The Subplot | Dark stars and black holes, renters reform, Blackpool
Welcome to The Subplot, your regular slice of commentary on the business and property market from across the North of England and North Wales.
- Cosmic forces: dark star office buildings dragging the market down, and a valuation black hole. Together could they swallow the office market?
- Elevator pitch: your weekly rundown of what is going up, and what is heading the other way
DARK STARS AND BLACK HOLES
The office market’s negative energy problem
Should we be worried by death stars and black holes in the property market? Up to a point, yes.
Dark stars – otherwise known as stranded assets – have been a talking point in the office market for a year or two. Typically these are larger 1980s and ’90s buildings in fringe locations which would be all but impossible to repurpose profitably, and where residual value is low. There they sit, radiating negative energy in their immediate locality, and undermining wider office market confidence. Plus, of course, they represent a massive financial headache for the owners, particularly if they have debts secured against them. There’s a real problem in the suburban South of England – the FT points to Uxbridge.
Death star searching
Subplot had a diligent look for dark stars in the North and didn’t find many, although maybe readers wish to get in touch and reveal a few. This absence is the happy consequence of the chronic lack of new office building in the North in the 1980s and ’90s. There’s a couple of prospects in the not-spots of South Manchester, likewise suburban Leeds, but generally both cities’ larger suburban blocks are still more-or-less viable. Both cities’ potential dark stars – thanks to high land values and goodish office demand – are still worth repurposing, or a punt on repurposing. Oval Real Estate’s plans for Albert Bridge House, Manchester and Property Alliance Group’s rethink of Reedham House, King Street West, are cases in point.
Offices are okay
The North’s dark stars are mostly retail properties, and the office market – rather than being swallowed – is a potential saviour. Recall, for instance, plans to transform Manchester’s Debenhams and Kendals department stores into funky workspace. Meanwhile, developers such as Land Securities inch ever closer to a 2023 start on the first 320,000 sq ft office phase at Mayfield (although, interestingly, plans for MediaCity seem to have vanished into the long grass of 5-10 years away). But what Landsec’s decision reveals is that the big threat is not dark stars, but black holes.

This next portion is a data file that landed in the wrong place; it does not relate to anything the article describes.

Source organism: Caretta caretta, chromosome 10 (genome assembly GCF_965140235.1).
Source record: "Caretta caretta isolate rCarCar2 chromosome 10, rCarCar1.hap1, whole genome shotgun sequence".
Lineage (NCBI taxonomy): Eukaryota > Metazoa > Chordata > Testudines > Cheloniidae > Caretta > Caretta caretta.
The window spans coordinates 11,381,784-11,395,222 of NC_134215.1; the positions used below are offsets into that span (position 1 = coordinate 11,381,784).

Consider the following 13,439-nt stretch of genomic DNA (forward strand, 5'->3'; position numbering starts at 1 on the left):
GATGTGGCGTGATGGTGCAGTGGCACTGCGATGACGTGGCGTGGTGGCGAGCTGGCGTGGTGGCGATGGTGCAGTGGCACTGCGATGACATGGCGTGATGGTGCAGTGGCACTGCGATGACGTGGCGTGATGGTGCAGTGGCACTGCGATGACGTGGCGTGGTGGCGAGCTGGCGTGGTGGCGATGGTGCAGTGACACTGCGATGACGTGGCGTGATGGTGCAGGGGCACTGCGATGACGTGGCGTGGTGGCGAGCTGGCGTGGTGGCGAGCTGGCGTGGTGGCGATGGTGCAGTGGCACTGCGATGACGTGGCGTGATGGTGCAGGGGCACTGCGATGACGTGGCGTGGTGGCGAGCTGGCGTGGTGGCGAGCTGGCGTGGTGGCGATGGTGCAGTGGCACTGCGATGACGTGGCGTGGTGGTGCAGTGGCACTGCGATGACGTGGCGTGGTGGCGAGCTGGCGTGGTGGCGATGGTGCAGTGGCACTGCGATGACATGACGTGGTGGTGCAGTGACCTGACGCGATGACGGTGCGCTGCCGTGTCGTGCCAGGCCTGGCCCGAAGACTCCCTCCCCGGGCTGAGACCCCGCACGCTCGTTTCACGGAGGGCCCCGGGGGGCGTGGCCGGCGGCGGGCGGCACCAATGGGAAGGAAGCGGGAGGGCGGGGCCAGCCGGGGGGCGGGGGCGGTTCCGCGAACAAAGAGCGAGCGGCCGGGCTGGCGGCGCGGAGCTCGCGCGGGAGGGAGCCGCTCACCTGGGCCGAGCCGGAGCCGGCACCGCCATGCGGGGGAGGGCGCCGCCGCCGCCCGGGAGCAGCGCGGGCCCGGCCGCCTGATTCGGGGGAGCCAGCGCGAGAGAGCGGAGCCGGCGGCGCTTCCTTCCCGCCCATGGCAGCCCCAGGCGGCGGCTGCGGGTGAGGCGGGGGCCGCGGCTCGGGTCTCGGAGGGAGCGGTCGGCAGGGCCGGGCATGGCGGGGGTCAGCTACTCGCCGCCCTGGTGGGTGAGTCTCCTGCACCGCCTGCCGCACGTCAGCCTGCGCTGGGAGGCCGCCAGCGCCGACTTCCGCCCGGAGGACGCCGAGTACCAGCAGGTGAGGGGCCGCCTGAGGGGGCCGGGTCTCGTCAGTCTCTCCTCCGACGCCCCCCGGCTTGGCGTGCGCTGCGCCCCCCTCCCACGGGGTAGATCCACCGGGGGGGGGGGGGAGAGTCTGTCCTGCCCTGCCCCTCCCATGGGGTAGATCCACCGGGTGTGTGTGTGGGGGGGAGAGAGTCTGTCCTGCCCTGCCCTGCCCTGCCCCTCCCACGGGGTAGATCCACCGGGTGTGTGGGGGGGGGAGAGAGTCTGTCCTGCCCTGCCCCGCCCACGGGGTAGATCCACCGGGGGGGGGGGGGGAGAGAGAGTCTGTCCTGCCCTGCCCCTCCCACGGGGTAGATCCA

Fear black holes
To find black holes look at the balance sheets, which are having the life sucked out of them by the invisible but irresistible force of revaluation. Thus Landsec’s results show asset sales down 10% on last year’s book value – that’s a lot in one year – and the entire portfolio was written down by £848m, roughly 7% which is truly awful but looks good compared to the write down on disposals. Landsec is AA/AA- rated, has cut its loan-to-value ratios and has a viable escape plan – so we probably don’t need to worry about them – but there’s no disguising that this is value destruction on a mighty scale.
There’s plenty of eye-popping value destruction going on locally, too. The 76,800 sq ft office building at Dalton Place, Manchester, would once have been a star asset, not least thanks to 15 years of outstanding lease to WeWork. Even though flex office space is still super hot, WeWork is not, and a block reputedly on the market for £44m last year is now said to have changed hands for £28m. Wow. This is even more wow-worthy when you look at the accounts for the tenancy special purpose vehicle, and realise £42.8m in rent is still owing over the life of the lease (£24m shorter-term). It suggests somebody doesn’t rate that income as very safe.
Or try this. Abrdn is asking £53m for the 175,000 sq ft One Tony Wilson Place block at First Street, also Manchester. That’s a breathtaking £20m less than was asked in May 2022, and translates into a yield that hasn’t just moved out, but ricoched into outer space, travelling from 5.75% to a barely believable 8%. The current guide price is around £13m less than Abrdn paid for the building when it was acquired from Patrizia in 2016, and remember the building is scarcely an old crock. It’s BREEAM Excellent and exactly the kind of block everyone is supposed to salivate over. All of which has to be double wow.